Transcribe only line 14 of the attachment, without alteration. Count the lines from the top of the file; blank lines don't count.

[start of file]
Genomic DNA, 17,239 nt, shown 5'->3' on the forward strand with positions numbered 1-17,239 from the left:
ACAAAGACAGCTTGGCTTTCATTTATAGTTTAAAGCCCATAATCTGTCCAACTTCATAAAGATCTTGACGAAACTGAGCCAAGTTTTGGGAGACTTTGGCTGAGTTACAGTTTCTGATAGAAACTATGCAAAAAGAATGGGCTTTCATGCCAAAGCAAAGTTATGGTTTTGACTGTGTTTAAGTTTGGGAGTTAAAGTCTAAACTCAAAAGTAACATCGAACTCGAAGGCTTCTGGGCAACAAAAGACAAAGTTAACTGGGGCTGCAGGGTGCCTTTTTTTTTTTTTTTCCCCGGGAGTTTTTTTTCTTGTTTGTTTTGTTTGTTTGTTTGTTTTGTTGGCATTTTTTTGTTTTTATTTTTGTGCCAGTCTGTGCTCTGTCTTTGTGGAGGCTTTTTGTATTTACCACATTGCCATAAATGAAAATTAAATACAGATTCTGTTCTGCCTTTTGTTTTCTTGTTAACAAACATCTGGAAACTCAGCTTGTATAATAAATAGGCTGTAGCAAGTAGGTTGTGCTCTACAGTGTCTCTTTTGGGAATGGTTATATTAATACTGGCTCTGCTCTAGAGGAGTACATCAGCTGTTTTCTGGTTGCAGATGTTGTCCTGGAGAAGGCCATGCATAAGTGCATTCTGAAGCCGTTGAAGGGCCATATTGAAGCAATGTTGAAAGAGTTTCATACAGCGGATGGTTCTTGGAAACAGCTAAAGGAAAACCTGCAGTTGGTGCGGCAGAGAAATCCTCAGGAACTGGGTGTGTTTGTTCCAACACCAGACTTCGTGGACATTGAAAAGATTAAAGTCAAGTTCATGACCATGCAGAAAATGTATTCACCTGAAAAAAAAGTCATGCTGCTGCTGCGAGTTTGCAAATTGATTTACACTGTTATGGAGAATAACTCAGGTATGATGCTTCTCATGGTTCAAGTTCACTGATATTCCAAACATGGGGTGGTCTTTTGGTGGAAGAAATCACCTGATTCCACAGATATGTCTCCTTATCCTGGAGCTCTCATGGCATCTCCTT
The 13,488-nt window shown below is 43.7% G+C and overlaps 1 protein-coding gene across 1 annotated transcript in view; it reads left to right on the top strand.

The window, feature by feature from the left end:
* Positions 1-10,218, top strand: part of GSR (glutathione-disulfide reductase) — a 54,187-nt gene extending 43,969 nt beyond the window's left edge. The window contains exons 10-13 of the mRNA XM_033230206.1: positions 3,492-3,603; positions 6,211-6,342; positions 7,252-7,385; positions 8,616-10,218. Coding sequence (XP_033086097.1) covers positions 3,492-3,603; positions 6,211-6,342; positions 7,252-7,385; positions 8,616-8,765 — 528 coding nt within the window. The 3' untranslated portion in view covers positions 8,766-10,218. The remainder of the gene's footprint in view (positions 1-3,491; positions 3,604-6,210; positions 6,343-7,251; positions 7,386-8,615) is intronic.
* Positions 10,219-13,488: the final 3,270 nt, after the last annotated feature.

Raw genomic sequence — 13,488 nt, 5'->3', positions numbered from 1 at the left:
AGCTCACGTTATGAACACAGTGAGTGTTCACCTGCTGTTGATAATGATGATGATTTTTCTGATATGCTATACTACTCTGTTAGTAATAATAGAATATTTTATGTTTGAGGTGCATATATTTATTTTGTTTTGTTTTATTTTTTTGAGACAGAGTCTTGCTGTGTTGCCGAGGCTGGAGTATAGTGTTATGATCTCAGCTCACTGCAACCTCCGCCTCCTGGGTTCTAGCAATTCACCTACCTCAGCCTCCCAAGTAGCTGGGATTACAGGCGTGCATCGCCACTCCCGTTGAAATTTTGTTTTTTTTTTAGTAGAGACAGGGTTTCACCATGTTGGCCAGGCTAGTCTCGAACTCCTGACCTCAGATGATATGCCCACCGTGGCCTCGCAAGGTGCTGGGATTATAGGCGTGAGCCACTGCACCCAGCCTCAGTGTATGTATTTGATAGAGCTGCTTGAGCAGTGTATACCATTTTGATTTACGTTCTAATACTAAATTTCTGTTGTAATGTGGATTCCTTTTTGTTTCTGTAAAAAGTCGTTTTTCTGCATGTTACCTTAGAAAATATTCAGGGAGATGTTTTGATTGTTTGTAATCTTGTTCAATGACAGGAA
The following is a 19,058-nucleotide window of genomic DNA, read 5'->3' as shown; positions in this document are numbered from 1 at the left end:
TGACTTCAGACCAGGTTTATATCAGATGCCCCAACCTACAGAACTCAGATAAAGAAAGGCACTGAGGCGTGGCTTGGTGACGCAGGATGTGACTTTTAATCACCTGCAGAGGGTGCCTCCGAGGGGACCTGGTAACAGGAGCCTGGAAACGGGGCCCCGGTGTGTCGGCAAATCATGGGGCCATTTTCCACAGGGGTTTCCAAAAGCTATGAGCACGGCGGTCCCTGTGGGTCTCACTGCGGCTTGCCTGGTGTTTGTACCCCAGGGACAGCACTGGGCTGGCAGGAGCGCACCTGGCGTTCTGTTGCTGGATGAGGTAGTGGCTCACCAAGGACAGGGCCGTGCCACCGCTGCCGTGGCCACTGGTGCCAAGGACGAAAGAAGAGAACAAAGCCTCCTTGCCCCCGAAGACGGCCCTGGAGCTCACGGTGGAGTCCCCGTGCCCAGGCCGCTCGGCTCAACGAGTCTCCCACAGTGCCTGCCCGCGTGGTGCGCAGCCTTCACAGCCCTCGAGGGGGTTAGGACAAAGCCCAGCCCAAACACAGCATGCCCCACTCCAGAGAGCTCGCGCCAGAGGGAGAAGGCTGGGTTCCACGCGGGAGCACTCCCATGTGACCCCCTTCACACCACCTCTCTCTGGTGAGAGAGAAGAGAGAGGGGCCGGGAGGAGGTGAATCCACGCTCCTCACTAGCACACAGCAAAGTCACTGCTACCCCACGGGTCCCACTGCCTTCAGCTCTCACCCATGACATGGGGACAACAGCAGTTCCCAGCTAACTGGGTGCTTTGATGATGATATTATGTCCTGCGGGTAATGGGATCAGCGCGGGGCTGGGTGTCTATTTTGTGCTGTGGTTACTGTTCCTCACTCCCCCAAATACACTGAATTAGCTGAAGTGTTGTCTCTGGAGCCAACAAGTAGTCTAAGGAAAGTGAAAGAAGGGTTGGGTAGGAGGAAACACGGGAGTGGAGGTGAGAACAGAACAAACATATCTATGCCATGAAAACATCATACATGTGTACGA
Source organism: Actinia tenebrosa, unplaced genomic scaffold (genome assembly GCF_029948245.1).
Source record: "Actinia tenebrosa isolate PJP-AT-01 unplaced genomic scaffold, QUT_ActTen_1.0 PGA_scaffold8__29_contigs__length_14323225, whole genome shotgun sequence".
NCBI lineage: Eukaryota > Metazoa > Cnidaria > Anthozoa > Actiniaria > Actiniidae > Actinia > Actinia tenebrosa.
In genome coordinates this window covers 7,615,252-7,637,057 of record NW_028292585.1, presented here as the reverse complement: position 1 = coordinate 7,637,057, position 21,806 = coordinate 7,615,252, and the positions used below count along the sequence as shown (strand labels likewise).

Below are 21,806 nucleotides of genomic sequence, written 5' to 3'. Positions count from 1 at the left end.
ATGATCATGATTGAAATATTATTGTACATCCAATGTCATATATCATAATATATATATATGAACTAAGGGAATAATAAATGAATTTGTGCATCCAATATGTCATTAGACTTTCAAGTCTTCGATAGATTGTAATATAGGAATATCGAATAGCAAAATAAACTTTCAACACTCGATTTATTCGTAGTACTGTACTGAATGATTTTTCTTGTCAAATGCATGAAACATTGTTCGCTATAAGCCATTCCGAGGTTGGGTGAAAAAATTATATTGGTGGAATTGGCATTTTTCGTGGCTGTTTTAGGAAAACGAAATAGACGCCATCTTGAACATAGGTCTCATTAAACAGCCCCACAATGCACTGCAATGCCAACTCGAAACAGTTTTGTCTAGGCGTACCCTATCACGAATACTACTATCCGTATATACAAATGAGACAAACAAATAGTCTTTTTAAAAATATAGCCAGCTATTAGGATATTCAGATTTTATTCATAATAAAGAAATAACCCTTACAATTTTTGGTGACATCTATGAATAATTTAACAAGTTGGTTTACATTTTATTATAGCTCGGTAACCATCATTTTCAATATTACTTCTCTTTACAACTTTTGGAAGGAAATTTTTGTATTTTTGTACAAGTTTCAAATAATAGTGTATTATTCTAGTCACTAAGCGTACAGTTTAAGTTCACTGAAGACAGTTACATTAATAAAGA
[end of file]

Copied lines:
In genome coordinates this window covers 7,615,252-7,637,057 of record NW_028292585.1, presented here as the reverse complement: position 1 = coordinate 7,637,057, position 21,806 = coordinate 7,615,252, and the positions used below count along the sequence as shown (strand labels likewise).